The wind sweeps the slopes: fragments of rock scatter before it, the rubble groans. The dust of Cerro Rico gets in your eyes, between your teeth, into your lungs. It contains arsenic, which causes cancer, and it contains cadmium, zinc, chrome and lead, all of which accumulate in the blood, gradually poisoning the body until it is exhausted. The dust also contains silver: between 120 and 150 grams of silver for every ton of dust. Every visitor takes away a few particles of Potosí silver in their lungs. It’s because of these particles, the need to separate them from all the others, that Alicia lives in an adobe hut on the mountain.
In Potosí, Ander Izagirre tells the story of Alicia, a 14-year-old girl who lives on the slopes of Cerro Rico de Potosí, the mineral-rich mountain in Bolivia whose silver and other metals were a key source of wealth for the Spanish Empire from the 16th to the 19th centuries. Alicia shares an adobe-brick hut with her mother and younger sister on a windswept esplanade at the entrance to the mine which dominates their lives. The mining cooperative provides Alicia’s family with their makeshift home in exchange for her mother’s work guarding the equipment that is stored in a nearby hut; although Alicia is officially too young to be employed, she supplements the family income by working shifts in the mine, pushing a trolley full of rocks through underground tunnels for 2 euros a night. The toxic dust of the mine floats in the air they breathe and seeps into the water supply.
At the foot of the mountain, the city of Potosí, for so long a source of fabulous wealth, remains a place of immense poverty. Atlhough the rich seams of the past have all been exhausted, there are still over 10,000 people working in the mines (many of them children like Alicia) in small-scale, informal operations. They remove the rock by hand and transport it to the surface, where US and Japanese-owned multinationals grind it down and process it to extract the remaining ore. The resultant damage – both to the environment and to those who live and work in or near the mines – is devastating.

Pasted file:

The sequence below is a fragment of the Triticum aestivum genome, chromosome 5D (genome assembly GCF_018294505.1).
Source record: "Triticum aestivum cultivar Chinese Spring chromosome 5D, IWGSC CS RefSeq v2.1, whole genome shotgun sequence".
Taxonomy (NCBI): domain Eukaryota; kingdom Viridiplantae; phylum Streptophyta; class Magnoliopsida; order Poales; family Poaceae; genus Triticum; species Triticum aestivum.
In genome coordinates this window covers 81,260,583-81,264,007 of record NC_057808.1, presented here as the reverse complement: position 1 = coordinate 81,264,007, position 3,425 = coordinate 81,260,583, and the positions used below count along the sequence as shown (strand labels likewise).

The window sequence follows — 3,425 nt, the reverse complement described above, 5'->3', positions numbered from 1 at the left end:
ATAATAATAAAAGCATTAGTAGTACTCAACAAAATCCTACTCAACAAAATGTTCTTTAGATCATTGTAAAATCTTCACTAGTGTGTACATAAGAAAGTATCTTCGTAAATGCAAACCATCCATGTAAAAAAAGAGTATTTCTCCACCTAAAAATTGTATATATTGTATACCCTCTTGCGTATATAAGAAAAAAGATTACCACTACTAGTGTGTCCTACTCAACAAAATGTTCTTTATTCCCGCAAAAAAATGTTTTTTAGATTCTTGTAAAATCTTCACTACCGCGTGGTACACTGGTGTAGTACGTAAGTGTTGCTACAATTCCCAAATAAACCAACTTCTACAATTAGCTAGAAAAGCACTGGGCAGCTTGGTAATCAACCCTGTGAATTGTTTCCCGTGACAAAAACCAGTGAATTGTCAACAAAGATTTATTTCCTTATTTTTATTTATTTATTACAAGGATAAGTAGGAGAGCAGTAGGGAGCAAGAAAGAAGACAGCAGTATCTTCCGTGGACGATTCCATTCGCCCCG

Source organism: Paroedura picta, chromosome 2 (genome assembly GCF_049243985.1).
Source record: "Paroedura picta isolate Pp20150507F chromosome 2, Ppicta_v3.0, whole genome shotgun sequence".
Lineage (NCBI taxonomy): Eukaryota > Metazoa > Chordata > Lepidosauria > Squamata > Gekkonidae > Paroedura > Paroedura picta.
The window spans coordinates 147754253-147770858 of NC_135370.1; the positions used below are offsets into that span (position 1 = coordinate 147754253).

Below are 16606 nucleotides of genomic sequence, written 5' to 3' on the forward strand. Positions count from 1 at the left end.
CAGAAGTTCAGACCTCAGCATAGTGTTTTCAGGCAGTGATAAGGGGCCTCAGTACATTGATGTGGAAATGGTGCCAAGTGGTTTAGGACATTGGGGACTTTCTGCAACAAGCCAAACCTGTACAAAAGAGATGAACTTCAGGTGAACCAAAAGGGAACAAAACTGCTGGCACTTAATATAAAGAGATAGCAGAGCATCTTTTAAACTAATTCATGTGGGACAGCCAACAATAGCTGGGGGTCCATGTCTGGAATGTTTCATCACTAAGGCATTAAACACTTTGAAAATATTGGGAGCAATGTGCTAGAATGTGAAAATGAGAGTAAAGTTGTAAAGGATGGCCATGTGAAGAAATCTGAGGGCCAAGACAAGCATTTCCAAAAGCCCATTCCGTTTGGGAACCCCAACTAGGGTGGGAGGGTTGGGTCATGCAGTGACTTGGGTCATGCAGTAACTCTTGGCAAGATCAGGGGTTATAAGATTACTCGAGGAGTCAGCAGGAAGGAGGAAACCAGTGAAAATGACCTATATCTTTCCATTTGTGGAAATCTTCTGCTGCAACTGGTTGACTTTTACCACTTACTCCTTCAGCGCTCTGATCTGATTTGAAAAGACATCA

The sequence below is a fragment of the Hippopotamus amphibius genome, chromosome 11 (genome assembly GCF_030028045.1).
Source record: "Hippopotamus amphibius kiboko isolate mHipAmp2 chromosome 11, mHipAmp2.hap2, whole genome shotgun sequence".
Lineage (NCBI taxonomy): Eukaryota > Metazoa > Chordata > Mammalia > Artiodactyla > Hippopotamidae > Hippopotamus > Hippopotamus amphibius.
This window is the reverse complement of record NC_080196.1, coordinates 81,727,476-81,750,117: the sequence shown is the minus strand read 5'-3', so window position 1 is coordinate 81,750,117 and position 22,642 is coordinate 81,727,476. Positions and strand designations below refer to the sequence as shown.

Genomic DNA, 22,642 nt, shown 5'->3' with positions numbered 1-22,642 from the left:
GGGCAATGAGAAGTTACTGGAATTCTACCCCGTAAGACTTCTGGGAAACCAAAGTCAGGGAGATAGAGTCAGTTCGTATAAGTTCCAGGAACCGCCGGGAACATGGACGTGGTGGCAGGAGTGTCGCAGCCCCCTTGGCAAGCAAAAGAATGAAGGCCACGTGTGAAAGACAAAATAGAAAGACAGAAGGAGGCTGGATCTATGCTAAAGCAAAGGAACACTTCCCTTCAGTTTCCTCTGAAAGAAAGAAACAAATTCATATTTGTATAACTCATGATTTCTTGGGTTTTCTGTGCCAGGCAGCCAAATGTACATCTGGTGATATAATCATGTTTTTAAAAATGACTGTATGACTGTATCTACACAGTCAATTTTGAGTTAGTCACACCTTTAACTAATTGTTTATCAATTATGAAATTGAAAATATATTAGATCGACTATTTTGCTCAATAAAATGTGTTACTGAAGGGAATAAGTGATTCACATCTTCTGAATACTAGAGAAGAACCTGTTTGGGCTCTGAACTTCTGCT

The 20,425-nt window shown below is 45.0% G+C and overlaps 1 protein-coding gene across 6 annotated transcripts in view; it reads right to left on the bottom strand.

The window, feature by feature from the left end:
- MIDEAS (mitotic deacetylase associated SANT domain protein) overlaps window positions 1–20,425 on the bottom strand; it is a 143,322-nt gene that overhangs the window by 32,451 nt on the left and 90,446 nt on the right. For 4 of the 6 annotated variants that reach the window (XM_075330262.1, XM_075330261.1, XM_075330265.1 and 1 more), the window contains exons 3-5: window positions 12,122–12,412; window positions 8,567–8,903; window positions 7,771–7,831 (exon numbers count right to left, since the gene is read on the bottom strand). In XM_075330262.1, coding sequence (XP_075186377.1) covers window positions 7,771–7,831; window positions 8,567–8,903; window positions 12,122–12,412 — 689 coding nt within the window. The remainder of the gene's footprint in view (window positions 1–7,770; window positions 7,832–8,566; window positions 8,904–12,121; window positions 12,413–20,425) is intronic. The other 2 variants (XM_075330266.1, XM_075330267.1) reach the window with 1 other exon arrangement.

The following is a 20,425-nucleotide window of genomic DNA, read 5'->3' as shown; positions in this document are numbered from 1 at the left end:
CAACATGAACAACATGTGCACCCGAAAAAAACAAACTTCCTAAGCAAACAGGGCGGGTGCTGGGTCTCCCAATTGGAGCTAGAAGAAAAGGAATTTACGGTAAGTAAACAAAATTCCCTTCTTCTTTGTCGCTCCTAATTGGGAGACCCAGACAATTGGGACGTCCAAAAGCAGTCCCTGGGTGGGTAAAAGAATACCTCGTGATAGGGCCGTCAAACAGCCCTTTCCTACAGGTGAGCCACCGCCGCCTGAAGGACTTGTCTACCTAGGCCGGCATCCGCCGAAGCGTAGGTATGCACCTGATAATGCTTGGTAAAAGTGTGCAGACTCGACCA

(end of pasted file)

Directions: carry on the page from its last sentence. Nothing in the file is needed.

Izagirre skilfully uses this intimate portrait of a single family and the place where they live to tell a larger story: how the ‘blessing’ of mineral wealth has cursed Bolivia throughout its history, attracting the Spanish conquistadores who created a system of slave labour to extract the metal, and giving birth in the 19th century to a brutal local oligarchy that ruled over one of the poorest and most unequal countries on the planet. The country’s modern history has been marked by a series of military dictatorships, often installed with US backing with the express purpose of guaranteeing the flow of raw materials, and the economy remains extremely vulnerable to any fluctuation in the prices of tin and other minerals.
At the same time, this is a narrative that is not afraid of confronting uncomfortable truths, and Izagirre shows how the terrible working conditions and appalling safety record of the mines have not only caused the deaths of hundreds of thousands of miners through the centuries, but have spawned a patriarchal social system in which the miners, brutalised and traumatised by their experiences and numbed by alcohol, pass this on to their wives and children in the form of violence and physical and sexual abuse. This system has its symbolic focus in the figure of El Tío, a diabolic subterranean male counterpart to Pachamama, the Andean earth goddess, and goes hand in hand with active attempts to exclude women from the public and political spheres.